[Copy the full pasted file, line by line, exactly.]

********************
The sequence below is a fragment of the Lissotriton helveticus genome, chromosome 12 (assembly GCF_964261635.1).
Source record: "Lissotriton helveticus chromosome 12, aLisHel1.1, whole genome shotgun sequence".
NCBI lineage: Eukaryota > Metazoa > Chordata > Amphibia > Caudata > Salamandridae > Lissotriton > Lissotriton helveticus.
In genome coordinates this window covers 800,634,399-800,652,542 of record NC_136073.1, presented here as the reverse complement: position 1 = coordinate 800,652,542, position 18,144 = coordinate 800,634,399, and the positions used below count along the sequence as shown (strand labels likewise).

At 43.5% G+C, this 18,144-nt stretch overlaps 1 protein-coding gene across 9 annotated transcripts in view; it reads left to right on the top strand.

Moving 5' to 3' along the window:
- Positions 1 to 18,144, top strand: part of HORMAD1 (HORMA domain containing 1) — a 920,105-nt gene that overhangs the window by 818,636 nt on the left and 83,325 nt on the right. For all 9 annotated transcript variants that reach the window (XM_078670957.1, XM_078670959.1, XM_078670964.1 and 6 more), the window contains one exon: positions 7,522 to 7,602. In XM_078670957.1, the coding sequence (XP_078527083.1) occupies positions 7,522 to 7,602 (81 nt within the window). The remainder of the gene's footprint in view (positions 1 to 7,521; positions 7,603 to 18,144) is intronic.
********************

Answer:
The sequence below is a fragment of the Lissotriton helveticus genome, chromosome 12 (assembly GCF_964261635.1).
Source record: "Lissotriton helveticus chromosome 12, aLisHel1.1, whole genome shotgun sequence".
NCBI lineage: Eukaryota > Metazoa > Chordata > Amphibia > Caudata > Salamandridae > Lissotriton > Lissotriton helveticus.
In genome coordinates this window covers 800,634,399-800,652,542 of record NC_136073.1, presented here as the reverse complement: position 1 = coordinate 800,652,542, position 18,144 = coordinate 800,634,399, and the positions used below count along the sequence as shown (strand labels likewise).

At 43.5% G+C, this 18,144-nt stretch overlaps 1 protein-coding gene across 9 annotated transcripts in view; it reads left to right on the top strand.

Moving 5' to 3' along the window:
- Positions 1 to 18,144, top strand: part of HORMAD1 (HORMA domain containing 1) — a 920,105-nt gene that overhangs the window by 818,636 nt on the left and 83,325 nt on the right. For all 9 annotated transcript variants that reach the window (XM_078670957.1, XM_078670959.1, XM_078670964.1 and 6 more), the window contains one exon: positions 7,522 to 7,602. In XM_078670957.1, the coding sequence (XP_078527083.1) occupies positions 7,522 to 7,602 (81 nt within the window). The remainder of the gene's footprint in view (positions 1 to 7,521; positions 7,603 to 18,144) is intronic.